The rising tide of hatred
In the late 15th century Catholic humanist and later Protestant scholars reverted the medieval praise for the holy celibate to defend the values of marriage. Single men were targetted by moralists but they were too economically valuable to suffer significant legal persecution (p.196). Read the rest of this entry »
January 1, 2009
Richardson Gary (2005) “The Prudent Village: Risk Pooling Institution in Medieval English Agriculture”, The Journal Of Economic History, 65/2, 386-413.
In this somewhat cumbersome article, Richardson argues against McCloskey’s widely accepted vision of the medieval peasant’s management of the risk of crop failures by scattering his arable land throughout his village. This strategy had a major shortcoming: it significantly reduced average crop yield, but according to Mc Closkey, no better option was available to mitigate the risks of everyday agrarian life (p.386).
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June 29, 2008
Epstein Stephen. R. (2008) “Craft guilds in the pre-modern economy: a discussion”, The Economic History Review, 61/1, 155-174.
This article of Larry Epstein is a discussion of Sheilagh Ogilvie’s article published by the review in 2004. In turn, Sheilagh Ogilve is offered to answer to professor Epstein’s comments. The result is a dynamic presentation of the current state of the research by two brilliant and passionate academics. Read the rest of this entry »
January 27, 2008
Britnell Richard H. (2001) “Specialization of work in England, 1100-1300”, Economic History Review, 54/1, 1-16.
The 12th and 13th centuries experienced growing population. The more people, the more likely it is that some will become specialized in an activity where they enjoy a comparative advantage (see Adam Smith). Persson has estimated that this led to a 0.1 to 0.25 yearly increase of productivity per caput in England over two centuries (i.e. between 22 and 62% for the whole period). But to what extend the period’s productivity gains are attributable to specialization? Read the rest of this entry »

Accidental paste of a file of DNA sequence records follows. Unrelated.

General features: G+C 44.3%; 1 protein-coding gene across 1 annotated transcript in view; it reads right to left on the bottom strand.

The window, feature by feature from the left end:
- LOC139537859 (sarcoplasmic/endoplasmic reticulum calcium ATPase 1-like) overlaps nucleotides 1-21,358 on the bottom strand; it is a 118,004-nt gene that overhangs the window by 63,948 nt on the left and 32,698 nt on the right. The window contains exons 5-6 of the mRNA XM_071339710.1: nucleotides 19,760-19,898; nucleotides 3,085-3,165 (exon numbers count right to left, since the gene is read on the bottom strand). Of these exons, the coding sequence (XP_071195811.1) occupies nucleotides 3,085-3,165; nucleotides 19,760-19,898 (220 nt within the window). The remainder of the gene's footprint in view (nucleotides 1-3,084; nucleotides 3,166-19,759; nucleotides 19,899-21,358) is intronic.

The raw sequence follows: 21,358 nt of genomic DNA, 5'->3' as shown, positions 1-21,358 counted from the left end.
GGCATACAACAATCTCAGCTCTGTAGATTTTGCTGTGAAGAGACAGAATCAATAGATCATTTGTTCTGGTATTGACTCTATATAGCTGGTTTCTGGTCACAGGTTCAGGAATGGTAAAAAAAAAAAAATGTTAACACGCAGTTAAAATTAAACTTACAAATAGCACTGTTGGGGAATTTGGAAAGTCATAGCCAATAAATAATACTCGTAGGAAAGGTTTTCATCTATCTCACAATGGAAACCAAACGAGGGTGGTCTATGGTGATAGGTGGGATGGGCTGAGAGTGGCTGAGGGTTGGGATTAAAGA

September 30, 2007
I’ll start my blog by a summary of a brilliant article published in an excellent review. For almost two decades now, economic historians have been toying with the concept of institutions. Everything has been said about it, and more often than not it led nowhere. This article is not revolutionary nor does it open a brand new field or create a new debate. On the contrary, this article ends a debate – for a while at least; and that is every bit as important.
OGILVIE Sheilagh (2007) “‘Whatever is, is right’? Economic institutions in pre-industrial Europe”, Economic Histroy Review, 60/4, 649-684.
Introduction: De gustibus non est disputantum
Before the introduction of the concept of institutions, economic history was chiefly concerned with the natural endowment of a given region and the technological advancement of a given time. Anything else was considered to depends on preferences which were deemed stable, exogenous and not really worth debating (649). But gradually man-made rules (be it political or social) appeared to be too important to be ignored. These ‘humanely devised constraints’ became the new craze in economic history (650). Read the rest of this entry »